The next portion of the screening technique is similar to the part of the previously-described technique used to compute an acceptable difference for a medical image category. Specifically, the aforementioned average image, which is part of the accessed base image set, is subtracted from the medical image being screened (708). A previously unselected base image in the accessed set is then selected (710), and the dot product of the vectors formed by concatenating the pixel values of the subtracted medical image and the selected base image is computed (712). It is then determined if there are any remaining unselected base images in the selected set (714). If so, actions (710) through (714) are repeated. When all the base images have been selected and processed, difference data is generated using the subtracted medical image and the base images. In one embodiment of the present technique, this involves first selecting a previously unselected base image from the accessed set (716) and multiplying each pixel of the selected base image by the previously computed dot product associated with that base image, to generate an image approximation component (718). It is then determined if there are any remaining unselected base images in the accessed set (720). If so, actions (716) through (720) are repeated. When all the base images have been selected and processed, the values of each correspondingly located pixel of the image approximation components are summed to produce an approximation image (722). Each pixel value of the approximation image is then subtracted from the correspondingly located pixel of the subtracted medical image, to produce a difference image (724). A measure of the difference between the medical image being screened and the base images is then computed based on the difference image (726). This last task is accomplished in the same way the difference measures were computed in connection with the foregoing technique for computing an acceptable difference. For example, the measure of the difference could be computed as the summation of the absolute values of pixel values of the difference image, or as the summation of the square of the pixel values of the difference image.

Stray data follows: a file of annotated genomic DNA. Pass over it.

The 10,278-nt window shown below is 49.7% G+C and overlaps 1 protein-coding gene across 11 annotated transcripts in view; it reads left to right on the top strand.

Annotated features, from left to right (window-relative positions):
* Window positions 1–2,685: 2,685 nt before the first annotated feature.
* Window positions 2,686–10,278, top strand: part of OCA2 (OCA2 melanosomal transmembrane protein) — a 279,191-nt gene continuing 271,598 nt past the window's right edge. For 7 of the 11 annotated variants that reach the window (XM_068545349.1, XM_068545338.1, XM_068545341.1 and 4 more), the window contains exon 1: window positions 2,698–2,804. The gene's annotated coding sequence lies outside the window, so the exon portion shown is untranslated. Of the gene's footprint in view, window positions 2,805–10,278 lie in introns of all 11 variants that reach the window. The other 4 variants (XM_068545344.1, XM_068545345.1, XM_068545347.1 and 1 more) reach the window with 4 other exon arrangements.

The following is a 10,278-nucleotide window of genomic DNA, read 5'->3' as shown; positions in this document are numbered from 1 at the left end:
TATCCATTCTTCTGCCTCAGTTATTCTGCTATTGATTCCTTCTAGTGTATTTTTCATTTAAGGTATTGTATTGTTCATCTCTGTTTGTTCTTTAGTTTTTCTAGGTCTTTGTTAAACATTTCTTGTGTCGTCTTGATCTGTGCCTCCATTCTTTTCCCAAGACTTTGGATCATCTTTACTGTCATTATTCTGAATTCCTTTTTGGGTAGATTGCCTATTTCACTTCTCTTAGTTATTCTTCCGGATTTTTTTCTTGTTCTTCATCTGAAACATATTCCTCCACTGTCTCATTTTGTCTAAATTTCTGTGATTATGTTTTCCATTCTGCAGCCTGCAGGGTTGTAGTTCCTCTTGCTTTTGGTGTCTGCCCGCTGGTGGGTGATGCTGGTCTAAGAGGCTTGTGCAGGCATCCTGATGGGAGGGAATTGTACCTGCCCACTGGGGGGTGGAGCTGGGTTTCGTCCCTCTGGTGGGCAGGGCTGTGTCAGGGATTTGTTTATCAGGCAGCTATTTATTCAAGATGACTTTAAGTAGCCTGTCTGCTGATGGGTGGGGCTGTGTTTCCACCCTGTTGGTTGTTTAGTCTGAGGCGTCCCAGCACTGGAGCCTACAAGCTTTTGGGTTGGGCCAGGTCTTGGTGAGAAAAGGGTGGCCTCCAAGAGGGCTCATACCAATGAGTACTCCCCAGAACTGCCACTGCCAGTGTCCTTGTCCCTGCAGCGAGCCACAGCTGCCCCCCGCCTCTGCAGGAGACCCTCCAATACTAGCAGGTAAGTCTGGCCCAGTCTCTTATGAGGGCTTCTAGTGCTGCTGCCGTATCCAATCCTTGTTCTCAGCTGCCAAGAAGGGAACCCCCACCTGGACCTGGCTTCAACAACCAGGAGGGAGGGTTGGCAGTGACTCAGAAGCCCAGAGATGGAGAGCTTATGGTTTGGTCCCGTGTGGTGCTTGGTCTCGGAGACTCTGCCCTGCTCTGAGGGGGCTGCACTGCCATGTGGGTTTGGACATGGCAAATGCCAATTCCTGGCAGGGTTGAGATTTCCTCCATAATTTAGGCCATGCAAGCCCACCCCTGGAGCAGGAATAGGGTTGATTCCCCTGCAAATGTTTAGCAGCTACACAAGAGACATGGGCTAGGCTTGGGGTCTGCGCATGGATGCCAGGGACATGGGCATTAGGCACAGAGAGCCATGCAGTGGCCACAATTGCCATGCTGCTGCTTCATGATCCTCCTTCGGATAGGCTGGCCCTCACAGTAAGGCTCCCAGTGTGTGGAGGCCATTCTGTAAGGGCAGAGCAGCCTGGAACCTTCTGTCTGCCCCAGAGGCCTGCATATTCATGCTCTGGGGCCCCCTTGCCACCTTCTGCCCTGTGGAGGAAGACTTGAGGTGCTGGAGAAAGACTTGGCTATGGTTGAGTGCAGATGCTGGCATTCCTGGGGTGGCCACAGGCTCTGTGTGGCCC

The computed difference measure is compared to the acceptable difference associated with the category of the medical image being screened to determine if the image contains acquisition errors. In one embodiment of the screening technique, this involves first determining whether the computed difference measure falls within the statistical distribution representing the acceptable difference measure variations found in the acceptable difference associated with the category of the medical image being screened (728). If the distribution is presumed to be a beta distribution with shape parameters α=2 and β=5, the computed difference measure is deemed to fall within the distribution if it is in a range extending a prescribed number of standard deviations from the mean. For example, in tested embodiments of the present screen technique, the computed difference measure was deemed to fall within the distribution if it was in a range extending three standard deviations from the mean (although the range could be extended as desired but at the cost of potentially failing to detect some error images). In addition, it is determined if the dot products computed between the subtracted medical image and each the base images fall within the aforementioned second statistical distribution that represents the acceptable dot product variations associated with the category of the image being screened (730). If this second distribution is presumed to be a normal distribution, the computed dot products are deemed to fall within the distribution if they are all in a range extending a prescribed number of standard deviations from the mean. For example, in tested embodiments of the present screen technique, the dot products were deemed to fall within the second distribution if they were in a range extending three standard deviations from the mean (although here again the range could be extended as desired but at the cost of potentially failing to detect some error images).